The Visionary Eye of Allan Stone
Founded in 1960 by art dealer Allan Stone (1932–2006), the New York gallery known today as Allan Stone Projects has been admired for over half a century. Celebrated for its eclectic approach and early advocacy of pivotal artists of the 20th century, Allan Stone Gallery was a leading authority on Abstract Expressionism, the New York dealer for Wayne Thiebaud for over forty years, and showed the works of Willem de Kooning, Franz Kline, Arshile Gorky, Joseph Cornell, John Graham and John Chamberlain. Stone also promoted the work of a younger generation of artists that were in conversation with other artists in his collection, working in the mediums of assemblage, collage and new modes of abstraction. In addition to modern masterworks and contemporary art, Allan Stone also collected and exhibited international folk art, Americana and important decorative arts and industrial design.
George Deem is best known for referencing the history of painting by re-imagining Old Master works in a contemporary context. Deem looked to artists such as Velasquez, Raeburn, Chardin, Caravaggio, and Vermeer, and reconfigured their iconic images through visual devices such as repetition, erasure, text, or elements of 20th century life and art. Historian Charles Molesworth called the technique “temporal collage,” which is probably the best way to identify Deem’s art.1 Deem’s focus on historical commentary dates to the earliest part of his career in the 1960s as he took part in the postmodern aspect of appropriation art. When Deem playfully quotes the work of other painters he not only draws attention to the formal qualities of his copy, but also invites the viewer to reevaluate the original. Deem engages the past and refuses to allow our assumptions about our icons to remain fixed and uncritical. He reminds us that these images are merely images, and as such are open to manipulation, interpretation, and even corruption. Deem also produced a series of “paragraph” paintings, where he painted illegible texts on a canvas, either as the image itself, or accompanying representational images. These works underscore the impossibility of being able to read the text, whether because the script is scribbled, blocked, or blurred, highlighting Deem's semiotic investigation of visual and linguistic meaning in art and art history.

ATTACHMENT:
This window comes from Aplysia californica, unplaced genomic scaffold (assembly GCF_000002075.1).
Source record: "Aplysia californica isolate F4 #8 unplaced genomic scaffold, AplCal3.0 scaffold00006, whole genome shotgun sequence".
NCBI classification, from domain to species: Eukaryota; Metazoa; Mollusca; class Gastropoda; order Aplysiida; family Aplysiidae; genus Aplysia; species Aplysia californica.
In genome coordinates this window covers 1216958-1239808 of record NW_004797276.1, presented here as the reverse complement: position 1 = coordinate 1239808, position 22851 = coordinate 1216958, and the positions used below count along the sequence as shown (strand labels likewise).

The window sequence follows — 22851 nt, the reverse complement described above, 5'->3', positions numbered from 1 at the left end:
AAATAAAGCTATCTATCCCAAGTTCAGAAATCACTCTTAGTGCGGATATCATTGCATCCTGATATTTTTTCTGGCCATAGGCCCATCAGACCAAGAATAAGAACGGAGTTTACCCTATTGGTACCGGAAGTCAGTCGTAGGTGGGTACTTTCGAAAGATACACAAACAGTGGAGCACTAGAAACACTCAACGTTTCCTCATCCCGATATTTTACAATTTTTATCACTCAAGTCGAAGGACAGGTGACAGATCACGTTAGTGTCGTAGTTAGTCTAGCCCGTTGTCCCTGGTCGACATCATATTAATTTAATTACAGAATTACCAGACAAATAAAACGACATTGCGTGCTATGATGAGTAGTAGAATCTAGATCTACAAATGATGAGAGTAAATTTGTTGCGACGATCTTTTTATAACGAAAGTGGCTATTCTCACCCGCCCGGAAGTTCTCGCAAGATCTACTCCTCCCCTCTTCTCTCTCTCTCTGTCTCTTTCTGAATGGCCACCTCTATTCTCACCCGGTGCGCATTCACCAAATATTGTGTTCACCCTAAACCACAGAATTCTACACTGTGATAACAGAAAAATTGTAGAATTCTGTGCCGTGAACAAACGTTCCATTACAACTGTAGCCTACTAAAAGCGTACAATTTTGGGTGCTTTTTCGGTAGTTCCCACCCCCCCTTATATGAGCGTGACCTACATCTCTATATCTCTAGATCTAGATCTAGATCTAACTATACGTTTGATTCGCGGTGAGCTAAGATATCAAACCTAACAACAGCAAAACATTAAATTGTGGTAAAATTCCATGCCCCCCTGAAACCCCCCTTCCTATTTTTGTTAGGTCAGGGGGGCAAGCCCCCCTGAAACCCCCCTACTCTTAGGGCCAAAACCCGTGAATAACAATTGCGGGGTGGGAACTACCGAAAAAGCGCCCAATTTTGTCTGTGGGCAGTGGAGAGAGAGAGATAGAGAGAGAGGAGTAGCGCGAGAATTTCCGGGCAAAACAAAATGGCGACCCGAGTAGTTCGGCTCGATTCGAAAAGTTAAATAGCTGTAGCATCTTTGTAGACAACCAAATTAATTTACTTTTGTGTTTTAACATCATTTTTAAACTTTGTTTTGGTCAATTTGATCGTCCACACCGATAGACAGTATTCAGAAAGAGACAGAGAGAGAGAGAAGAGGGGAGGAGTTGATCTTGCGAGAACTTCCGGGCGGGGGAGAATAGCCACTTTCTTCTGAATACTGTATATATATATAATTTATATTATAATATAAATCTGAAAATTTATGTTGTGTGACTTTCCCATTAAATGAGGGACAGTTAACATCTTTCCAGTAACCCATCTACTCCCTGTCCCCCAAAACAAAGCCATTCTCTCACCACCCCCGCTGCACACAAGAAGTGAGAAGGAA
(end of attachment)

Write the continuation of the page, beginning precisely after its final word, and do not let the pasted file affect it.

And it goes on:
George Deem was born in Decker, Indiana in 1932. He attended the School of the Art Institute of Chicago in 1952, and was interrupted by being drafted into the army. He served in the town of Heidelberg, Germany and during his two years of service he visited the cities of Florence, Venice, Paris and London and saw their remarkable art collections. Upon his return from the service in 1955, Deem returned to the School of the Art Institute of Chicago and studied with Paul Wieghardt, teacher of other artists such as Robert Indiana and Claes Oldenberg. Upon his graduation in 1958, Deem moved to New York City where in the 1960's he exhibited with artists like Larry Rivers. His work has been exhibited nationally and internationally at such institutions such as the Institute of Contemporary Arts, Philadelphia, the San Francisco Museum of Art, the Menil Collection, Houston, the Musée d'Art Moderne et Contemporain in Strasbourg, France, the Denver Art Museum, Colorado, the Indianapolis Museum of Art, Indiana, among many others. His work is in public collections such as the San Francisco Museum of Art, the Museum of Fine Arts, Houston, the Indianapolis Museum of Art, Indiana, and others. Deem wrote three books, How to Paint A Vermeer: A Painter's History of Art (2004), ArtSchool (1993) and Let George Do It (2009). Deem lived in New York until his death in 2008.
Auction Results George Deem